Tuesday, February 7, 2017

Can Moss Really Survive in Antarctic Temperatures?

Moss can survive in antarctic temperatures! 
Antartica is home to about 100 moss species, 
which is by far the dominant plant species on the continent.


Antartica experiences very harsh conditions for plant life survival such as freezing temperatures, poor soil quality, little sunlight, and a lack of moisture! Research biologists from the Korea Polar Research Unit, funded by their “Polar Genomes 101 Project,” are looking into plant adaptation to harsh environmental conditions. They state, “We will search for as yet unknown signaling mechanisms in the moss that have evolved over millions of years to make life in remote and hostile places possible. I find this article and research fascinating! I have only ever really known Antartica for cold temperatures and penguins. It is very neat to learn that it is also home to 100 moss species as well! I have an open air globe with moss and tillandsia and am amazed that I only need to water it twice a week. It does not require much sunlight, attention, or certain temperatures. I love that moss is becoming increasingly popular as well as research on it!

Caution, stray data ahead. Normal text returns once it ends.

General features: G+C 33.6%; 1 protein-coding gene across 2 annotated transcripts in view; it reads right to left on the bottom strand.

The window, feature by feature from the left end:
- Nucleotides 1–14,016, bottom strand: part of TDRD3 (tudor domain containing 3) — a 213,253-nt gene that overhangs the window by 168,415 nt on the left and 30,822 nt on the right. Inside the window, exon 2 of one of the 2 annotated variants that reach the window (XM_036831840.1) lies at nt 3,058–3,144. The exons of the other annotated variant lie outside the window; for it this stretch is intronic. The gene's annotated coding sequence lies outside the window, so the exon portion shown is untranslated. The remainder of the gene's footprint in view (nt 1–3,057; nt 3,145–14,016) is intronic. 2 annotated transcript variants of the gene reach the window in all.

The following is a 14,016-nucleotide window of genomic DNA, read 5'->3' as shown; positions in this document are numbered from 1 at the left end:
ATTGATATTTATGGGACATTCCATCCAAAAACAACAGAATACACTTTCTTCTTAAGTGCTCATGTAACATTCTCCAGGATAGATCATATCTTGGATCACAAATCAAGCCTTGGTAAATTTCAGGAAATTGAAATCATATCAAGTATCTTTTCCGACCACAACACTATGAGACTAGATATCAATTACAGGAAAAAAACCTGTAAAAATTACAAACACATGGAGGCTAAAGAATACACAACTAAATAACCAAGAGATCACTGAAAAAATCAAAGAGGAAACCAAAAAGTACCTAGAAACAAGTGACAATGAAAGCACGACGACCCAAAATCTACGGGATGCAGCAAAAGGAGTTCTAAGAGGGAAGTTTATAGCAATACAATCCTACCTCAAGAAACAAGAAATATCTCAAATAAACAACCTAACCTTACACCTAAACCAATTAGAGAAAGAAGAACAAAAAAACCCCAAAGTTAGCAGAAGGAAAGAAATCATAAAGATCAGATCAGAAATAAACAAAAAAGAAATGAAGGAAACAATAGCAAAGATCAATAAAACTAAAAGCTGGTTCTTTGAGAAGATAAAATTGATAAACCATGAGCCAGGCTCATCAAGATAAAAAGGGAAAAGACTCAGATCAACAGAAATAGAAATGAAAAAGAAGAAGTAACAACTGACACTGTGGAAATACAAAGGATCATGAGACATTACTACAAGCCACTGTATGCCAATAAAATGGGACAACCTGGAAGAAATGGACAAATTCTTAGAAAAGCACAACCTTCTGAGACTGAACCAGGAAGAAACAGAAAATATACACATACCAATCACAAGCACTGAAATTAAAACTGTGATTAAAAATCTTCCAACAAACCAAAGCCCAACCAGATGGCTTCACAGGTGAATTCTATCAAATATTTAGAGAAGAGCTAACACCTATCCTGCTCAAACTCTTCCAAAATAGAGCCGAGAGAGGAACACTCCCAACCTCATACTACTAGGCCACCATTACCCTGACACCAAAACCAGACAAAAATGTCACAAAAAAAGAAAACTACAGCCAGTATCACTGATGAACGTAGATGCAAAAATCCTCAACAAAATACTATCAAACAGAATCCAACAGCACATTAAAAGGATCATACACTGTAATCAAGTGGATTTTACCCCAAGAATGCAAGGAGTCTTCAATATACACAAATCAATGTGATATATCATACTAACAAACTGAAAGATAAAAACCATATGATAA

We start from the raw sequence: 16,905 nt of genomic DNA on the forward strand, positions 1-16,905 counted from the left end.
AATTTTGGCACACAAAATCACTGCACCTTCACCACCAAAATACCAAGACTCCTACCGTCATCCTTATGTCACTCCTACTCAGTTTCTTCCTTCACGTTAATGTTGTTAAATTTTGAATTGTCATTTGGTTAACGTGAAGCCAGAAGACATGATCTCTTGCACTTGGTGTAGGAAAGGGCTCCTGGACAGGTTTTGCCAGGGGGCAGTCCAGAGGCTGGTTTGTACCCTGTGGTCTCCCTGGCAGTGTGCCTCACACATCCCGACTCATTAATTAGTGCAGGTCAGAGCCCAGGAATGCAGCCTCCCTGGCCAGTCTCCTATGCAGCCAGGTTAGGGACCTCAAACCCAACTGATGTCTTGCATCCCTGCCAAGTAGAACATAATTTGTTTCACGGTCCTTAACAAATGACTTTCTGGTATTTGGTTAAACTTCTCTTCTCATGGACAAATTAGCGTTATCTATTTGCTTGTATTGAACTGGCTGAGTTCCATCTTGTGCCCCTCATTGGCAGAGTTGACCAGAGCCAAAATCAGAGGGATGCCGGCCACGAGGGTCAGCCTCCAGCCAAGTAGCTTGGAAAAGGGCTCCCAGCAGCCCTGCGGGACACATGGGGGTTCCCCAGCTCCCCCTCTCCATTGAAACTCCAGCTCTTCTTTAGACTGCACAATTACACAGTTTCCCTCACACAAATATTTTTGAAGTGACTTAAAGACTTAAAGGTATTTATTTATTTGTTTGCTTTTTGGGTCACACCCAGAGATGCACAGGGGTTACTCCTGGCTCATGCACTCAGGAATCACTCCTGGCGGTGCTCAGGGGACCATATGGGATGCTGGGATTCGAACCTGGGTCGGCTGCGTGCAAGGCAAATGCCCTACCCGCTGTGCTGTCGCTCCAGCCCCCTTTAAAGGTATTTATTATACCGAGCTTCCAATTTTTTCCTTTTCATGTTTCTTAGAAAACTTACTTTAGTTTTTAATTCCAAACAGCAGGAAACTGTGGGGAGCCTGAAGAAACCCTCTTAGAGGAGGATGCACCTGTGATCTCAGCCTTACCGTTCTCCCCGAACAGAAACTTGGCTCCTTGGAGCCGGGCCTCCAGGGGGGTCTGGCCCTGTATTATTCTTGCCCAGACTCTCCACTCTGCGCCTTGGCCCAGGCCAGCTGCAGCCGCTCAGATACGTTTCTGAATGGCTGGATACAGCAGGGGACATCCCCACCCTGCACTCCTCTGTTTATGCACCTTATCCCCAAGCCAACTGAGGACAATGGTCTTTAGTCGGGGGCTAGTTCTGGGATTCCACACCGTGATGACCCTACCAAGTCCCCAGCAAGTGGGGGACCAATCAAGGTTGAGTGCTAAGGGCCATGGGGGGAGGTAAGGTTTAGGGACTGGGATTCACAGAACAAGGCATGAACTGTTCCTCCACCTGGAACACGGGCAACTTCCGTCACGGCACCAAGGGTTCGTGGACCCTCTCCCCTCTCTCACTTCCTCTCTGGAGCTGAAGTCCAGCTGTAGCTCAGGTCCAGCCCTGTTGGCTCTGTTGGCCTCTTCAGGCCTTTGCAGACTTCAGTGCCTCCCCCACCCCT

1. This is a neat discovery for the plant specials in general which can be advantageous to both plants and to humans as well that live in extreme conditions where food is limited. Perhaps with continuous study on what genes attribute to this characteristic of the moss species one day there may be farm lands in Antarctica and anywhere else with frigid temperatures.

  2. ]If moss gets dry it shrivels up and then when it rains it bursts back into life again. I thinks there's a plant called the Lazarus plant that relates to moss. But its weird, 1500 years ago this moss was soaking in sunshine growing away until all of a sudden it got really cold, global chilling, and got covered in ice. Then global warming happened, so it sprouted again. So the World isn't coming to an end it's just going back to how it was 1500 years ago!